As to stopping vehicles, isn’t marksmanship the most important than the tool?

    • I also operated a 27′ Bridge Erection Boat. Was fun at the time and a long time ago. Never did a trip on a troop ship though. I am no navy guy but can see that the LCS is a huge mistake that continues to be made. The big question is why? And i have to ask those more in the know- why are we building a $1 billion frigate?

  3. What a good post and it reminded me of an old man I used to visit in a nursing home back in the early ’90s. He’d worked on submarines in WWI. Tough old fella.

    And I like your plan to contract out to Mozambique.

    They have a jihad pirate problem and no navy. You have a navy and don’t want jihad pirates. The US Navy has a useless LCS fleet in search of a job but can’t get involved politically, bad optics. So USN subcontracts its LCS fleet and a mothership to YOU, who sail on the Mozambique coast, for a price. This doesn’t come free.

    Problem? Solution. And you get to be an Admiral, which is cool. I’m happy with Fleet Padre.

    • My sis-in-law lives in Jax. I was down there doing some carpentry for her and needed a saw.
      Carl, her neighbor, had been on subs before the war and after the first 3 years of conflict, they pulled him out to teach in Groton. Great guy.
      I was at the 100th Submariner’s Ball where the topic was the unpreparedness of our Sub Commanders at the entry of the war. They fixed that quick.

  4. My cousin served in subs in WWII, and survived, but he couldn’t stand music in the key of G after the war. He was a MM1 and said the Fairbanks Morse diesels ran in G… Re loaner Navies, Standing Naval Forces Lant (SNFL) was sent through to patrol the east coast of Africa a couple of years ago, supplemented by Russian Destroyers. That is a multi-national ‘Navy’ if you will.

  5. I always carried Brenneke slugs for bear defense in Alaska. Mostly up in the ANWR, where the bears are small. Deep penetration and breaking down the shoulders is key, apparently. (who’s shoulder gets broken is arguable). The old Foster hollow slugs are a deer load, they flatten out and don’t drive deep. Never had to pull the trigger, but got awful close to a momma and two cubs- I knew it was bad ju-ju, walking up a a ravine with the wind in my face- she was freaking out, thankfully ran away rather than towards. The shotgun felt like a BB gun. I was wishing for a rocket launcher…..

    Every once in a while, you come across bears that don’t seem to be concerned about people- mostly, they run away fast.

    • I haven’t shot bears in AZ, but those I’ve seen here have not been aggressive. No sows with cubs. Your point about not wanting to shoot them or anger them is well taken.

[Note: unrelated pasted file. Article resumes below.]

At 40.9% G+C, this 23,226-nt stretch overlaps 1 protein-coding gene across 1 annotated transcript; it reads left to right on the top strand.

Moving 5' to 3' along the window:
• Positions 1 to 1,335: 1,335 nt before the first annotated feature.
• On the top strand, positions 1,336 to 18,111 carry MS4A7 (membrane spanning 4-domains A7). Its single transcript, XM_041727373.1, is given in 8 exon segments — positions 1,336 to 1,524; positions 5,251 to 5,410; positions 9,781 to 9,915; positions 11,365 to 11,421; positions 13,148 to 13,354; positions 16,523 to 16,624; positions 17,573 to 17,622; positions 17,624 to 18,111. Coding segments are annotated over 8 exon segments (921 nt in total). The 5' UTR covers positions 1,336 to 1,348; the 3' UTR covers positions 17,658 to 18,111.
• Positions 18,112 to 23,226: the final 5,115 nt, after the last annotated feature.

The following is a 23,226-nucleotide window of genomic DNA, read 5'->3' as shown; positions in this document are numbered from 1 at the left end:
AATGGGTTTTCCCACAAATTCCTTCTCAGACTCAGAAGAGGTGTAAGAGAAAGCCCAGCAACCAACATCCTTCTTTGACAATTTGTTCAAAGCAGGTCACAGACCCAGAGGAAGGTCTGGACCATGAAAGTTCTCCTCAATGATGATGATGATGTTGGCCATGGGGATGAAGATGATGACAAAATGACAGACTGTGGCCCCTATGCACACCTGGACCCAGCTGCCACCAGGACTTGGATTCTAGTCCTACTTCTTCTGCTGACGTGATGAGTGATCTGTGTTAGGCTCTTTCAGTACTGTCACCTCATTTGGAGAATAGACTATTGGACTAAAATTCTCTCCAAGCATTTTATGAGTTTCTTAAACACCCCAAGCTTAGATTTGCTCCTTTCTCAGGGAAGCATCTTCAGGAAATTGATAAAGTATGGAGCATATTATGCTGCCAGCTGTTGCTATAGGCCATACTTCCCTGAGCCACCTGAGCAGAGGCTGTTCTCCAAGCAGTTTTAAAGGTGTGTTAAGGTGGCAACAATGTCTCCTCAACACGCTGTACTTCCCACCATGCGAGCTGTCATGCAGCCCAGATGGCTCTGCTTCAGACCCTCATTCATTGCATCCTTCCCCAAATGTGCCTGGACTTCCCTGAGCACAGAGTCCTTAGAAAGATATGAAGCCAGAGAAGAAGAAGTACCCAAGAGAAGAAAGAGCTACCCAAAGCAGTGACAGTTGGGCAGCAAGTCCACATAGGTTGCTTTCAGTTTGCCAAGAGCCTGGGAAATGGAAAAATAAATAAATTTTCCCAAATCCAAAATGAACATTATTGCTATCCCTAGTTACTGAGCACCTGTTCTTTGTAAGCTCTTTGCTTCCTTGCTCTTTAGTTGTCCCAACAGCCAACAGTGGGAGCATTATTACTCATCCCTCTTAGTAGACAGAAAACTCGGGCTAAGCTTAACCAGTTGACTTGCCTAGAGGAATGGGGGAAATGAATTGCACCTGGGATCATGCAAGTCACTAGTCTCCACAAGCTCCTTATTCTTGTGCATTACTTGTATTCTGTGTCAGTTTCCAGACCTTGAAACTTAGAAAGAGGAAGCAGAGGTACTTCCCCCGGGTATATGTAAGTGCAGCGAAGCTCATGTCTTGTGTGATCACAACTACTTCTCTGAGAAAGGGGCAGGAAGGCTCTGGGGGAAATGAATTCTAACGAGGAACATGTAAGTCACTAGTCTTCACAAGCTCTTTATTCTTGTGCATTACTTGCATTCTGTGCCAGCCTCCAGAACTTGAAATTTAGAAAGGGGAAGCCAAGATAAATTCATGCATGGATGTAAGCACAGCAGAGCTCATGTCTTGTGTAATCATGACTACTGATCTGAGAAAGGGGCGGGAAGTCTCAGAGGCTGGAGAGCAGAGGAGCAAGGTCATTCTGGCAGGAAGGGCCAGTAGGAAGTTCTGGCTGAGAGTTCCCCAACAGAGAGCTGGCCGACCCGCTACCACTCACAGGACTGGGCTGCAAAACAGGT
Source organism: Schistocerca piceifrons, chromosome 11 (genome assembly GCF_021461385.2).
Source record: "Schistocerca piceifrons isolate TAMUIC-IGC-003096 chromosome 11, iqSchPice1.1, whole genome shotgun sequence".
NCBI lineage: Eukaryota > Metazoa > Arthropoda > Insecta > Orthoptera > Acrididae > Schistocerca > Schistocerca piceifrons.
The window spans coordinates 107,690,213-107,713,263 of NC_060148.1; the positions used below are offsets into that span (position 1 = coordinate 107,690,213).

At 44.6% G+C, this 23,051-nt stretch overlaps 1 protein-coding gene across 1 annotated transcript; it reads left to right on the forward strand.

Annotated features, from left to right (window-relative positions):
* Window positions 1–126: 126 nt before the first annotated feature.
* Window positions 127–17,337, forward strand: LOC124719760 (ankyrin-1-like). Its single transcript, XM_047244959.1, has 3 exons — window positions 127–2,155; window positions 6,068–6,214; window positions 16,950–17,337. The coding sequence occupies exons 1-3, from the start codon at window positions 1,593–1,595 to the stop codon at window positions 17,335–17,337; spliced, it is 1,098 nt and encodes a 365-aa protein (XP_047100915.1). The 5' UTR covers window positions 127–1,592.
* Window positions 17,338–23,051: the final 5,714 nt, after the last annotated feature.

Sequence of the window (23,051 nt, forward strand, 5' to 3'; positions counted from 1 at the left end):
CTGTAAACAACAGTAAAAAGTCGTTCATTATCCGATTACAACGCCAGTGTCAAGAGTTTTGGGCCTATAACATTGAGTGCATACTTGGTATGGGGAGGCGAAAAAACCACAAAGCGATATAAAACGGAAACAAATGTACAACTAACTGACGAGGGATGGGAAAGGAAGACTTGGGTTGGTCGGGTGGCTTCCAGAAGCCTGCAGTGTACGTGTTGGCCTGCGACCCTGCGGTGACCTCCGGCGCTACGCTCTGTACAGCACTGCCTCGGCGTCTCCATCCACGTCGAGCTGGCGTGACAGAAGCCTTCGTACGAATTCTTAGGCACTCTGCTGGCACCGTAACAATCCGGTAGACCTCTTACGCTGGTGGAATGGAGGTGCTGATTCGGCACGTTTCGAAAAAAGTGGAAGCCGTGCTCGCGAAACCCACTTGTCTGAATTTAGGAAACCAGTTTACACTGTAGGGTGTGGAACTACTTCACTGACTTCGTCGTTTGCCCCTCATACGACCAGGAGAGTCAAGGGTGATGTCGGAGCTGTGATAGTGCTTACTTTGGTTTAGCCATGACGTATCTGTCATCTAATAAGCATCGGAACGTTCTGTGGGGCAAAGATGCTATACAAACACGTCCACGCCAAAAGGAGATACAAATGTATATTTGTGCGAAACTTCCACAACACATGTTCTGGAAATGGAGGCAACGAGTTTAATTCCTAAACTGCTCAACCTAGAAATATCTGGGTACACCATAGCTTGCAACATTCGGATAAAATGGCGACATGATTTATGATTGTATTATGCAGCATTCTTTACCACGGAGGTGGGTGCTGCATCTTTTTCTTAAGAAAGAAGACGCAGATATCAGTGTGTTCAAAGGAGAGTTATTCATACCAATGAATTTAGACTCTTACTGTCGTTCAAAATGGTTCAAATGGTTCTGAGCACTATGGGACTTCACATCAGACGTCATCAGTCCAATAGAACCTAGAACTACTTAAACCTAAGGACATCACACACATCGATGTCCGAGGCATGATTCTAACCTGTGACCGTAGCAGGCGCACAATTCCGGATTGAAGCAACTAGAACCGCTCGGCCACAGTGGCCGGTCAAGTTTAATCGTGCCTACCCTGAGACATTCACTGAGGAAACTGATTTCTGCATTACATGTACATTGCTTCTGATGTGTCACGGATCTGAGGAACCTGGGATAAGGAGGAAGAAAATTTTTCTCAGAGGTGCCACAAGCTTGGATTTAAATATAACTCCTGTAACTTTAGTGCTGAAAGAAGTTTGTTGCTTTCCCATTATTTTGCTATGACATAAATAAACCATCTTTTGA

6. Any specific recommendations in .44 mag. I load 265 he Hornady flat points for hunting and bear protection. Very good penetration (took two carabou with one shot a couple years ago)

  7. 3 1/2″ 10 gauge? Ouch! I’ve fired a 3 1/2″ 12 gauge and that was enough. A .458 SOCOM is also on my to do list. I already have an appropriate stripped upper and now I need the rest of the parts.

  8. I got rid of my 10 gauge in my early 30’s – it hurt to shoot it. I will stick with my double barreled 12 gauge. I still have my 44MAG but I can only put about 6 rounds of full power 44mag downrange before I call it quits. All I have loaded the past 20 years is 44 Special +P ammo for it. I still have about 600 rounds I loaded in the late 80’s and 90’s for it. A buddy of mine has a 454 Casull. It is 3 times more powerful than my 44 Mag. When I was 55 I shot it once and handed it back to my buddy – Nope, I have no use for a gun that hurts to shoot it.

    • Desert Eagle in .50AE would be my choice over a .44mag revolver. More powerful and a better recoil. Magnum revolvers cause me to flinch, but I can run through multiple magazines of heavy .50 without problems. Plus, the shot splits are VERY quick, unlike the revolvers tend toward. Need to find a shoulder rig to carry it, though.

    • Sure, hollywood scripwriters.
      The .44 pistol slug knocks off some paint, but that is all the ‘penetrate’ it accomplishes.

  9. When I was in high school in the 60’s, my electronics teacher was a retired Chief of Boat. As I went to school in Waukegan, he actually had access to the Naval Electronics course at Great Lakes. We got most of our books form there.

    Anyway, he was not only a great teacher and story teller, but he is the one that got me interested in Subs. He gave me run Silent, Run Deep and it took off from there. I remember a good part of the story was Richardson commanding an Sboat training vessel and his Exec Bledsoe messing up a test for command.. If memory serves, it described the Sboats quite well

  10. Diesel boat guys had incomprehensibly huge balls. Modern nuke boat guys just have big ones.
    I am not cut from that kind of cloth; I suspect I might be scared going around the harbor, much less the world.

    I knew a guy when I was a kid who had gone down to Pt. Melville and signed up for PT boats
    when the war broke out; he figured it’d be sunny skies and the Power Squadron with guns. Then there was a hitch in the new-PT-production-chain, and the USN put him in subs. Ouch.

    -Kle.

  11. Submariners are a different breed of Sailor. They truly think more like solo hunters (which they are), than surface Navy sailors do. They almost seem to be more like Scout Snipers to me; taking advantage of the concealment Mother Nature provides to strike when least expected. No wonder they call them “Steel Sharks”.

    10 gauge? YOW….you can shoot whatever ammo you want! A lot of newer cars have aluminum blocks, which should be easier to bust than cast iron. Not sure what I’d want to use to stop a “passenger car” or light truck RIGHT NOW. 20mm, if I had the choice, I suppose.